Egeria's runtime and clients are written in Java.
Java is a strongly-typed, compiled language. The resulting object code runs in a virtual machine called the Java Virtual Machine (JVM).
The JVM is supported on most operating systems and so Java programs can run with the same behavior on almost any machine. This portability of code is why Java is used for the Egeria runtime (the OMAG Server Platform) and the clients.
If you want to run Egeria you need to install the Java Runtime Environment (JRE). To build and test Egeria, you need the Java Development Kit (JDK) installed. The JDK also contains the runtime environment (JRE).
There are various JDK's available, and you may even have one pre-installed on your system.
Check for a pre-installed Java
Egeria requires Java 11 as a minimum level. Language constructs up to Java 11 are permitted, but not above. We use the Adoptium (formerly AdoptOpenJDK) distribution. Official images and maven artifacts are built with this level. Additionally, code must compile and run on the current latest Java release. This is validated before any code can be merged.
Java can be installed by:
- Downloading the OpenJDK 11 (LTS) HotSpot JVM from Adoptium .
- Running the installer that is downloaded.
Alternatively, JDK's may be found on your operating system install repositories or via third party tools like HomeBrew on MacOS.
Also, you must ensure
JAVA_HOME is set, and pointing to a JDK. If this is not done, an error such as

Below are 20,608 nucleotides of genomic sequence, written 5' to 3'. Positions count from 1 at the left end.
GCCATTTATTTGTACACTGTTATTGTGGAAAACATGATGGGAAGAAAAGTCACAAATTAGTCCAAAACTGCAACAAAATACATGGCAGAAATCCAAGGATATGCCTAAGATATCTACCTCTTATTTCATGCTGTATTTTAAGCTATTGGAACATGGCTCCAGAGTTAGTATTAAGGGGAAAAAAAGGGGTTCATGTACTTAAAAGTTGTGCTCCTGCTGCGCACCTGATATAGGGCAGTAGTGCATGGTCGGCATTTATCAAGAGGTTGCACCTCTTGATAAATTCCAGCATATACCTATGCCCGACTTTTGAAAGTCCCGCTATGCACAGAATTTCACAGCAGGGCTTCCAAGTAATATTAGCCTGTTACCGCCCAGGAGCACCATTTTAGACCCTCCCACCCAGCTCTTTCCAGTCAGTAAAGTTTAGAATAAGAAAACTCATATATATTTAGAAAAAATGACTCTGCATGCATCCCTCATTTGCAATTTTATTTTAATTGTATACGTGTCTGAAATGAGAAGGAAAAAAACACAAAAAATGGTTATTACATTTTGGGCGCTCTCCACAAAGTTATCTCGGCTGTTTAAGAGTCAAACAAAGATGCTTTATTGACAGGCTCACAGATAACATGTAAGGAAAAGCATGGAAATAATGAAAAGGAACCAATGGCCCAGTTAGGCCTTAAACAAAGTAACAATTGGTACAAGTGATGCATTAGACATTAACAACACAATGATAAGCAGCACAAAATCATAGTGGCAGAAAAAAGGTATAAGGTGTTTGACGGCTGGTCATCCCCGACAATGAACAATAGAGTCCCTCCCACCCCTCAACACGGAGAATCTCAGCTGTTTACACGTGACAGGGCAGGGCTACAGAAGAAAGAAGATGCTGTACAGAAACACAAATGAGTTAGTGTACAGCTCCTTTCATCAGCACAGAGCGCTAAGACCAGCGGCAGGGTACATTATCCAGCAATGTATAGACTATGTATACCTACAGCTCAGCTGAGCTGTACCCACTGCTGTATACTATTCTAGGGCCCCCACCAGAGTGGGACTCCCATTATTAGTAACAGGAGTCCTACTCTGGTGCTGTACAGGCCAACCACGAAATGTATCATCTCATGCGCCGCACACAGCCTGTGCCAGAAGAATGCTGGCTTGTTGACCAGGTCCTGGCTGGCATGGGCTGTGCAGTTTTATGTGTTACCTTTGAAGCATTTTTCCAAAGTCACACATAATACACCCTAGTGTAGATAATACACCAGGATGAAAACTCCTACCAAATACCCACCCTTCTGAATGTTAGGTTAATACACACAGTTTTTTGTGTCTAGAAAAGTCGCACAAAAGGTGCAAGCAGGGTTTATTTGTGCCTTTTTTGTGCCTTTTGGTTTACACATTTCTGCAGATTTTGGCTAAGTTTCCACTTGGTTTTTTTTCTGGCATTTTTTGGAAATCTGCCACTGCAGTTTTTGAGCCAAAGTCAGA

Failed to execute goal org.apache.maven.plugins:maven-javadoc-plugin:3.1.1:jar (attach-javadocs) on project open-connector-framework: MavenReportException: Error while generating Javadoc: Unable to find javadoc command: The environment variable JAVA_HOME is not correctly set. will be seen as the Javadoc Maven plugin depends on this value to work correctly.
Python is an interpreted programming language. It is favored by data scientists and script writers because it supports writing in snippets where variables can be created on the fly and are typically global.
Markdown is a simple tagging language that generates HTML webpages. We use it for documentation (this page is written in Markdown for example), in GitHub comments and in the Jupyter Notebooks that form the teaching material for the hand-on labs.
GitHub provides a useful summary for Markdown and our own documentation guide provides Egeria-specific formatting and stylistic pointers, as well as further information on the system we use to translate such
.md files into the website you are currently reading.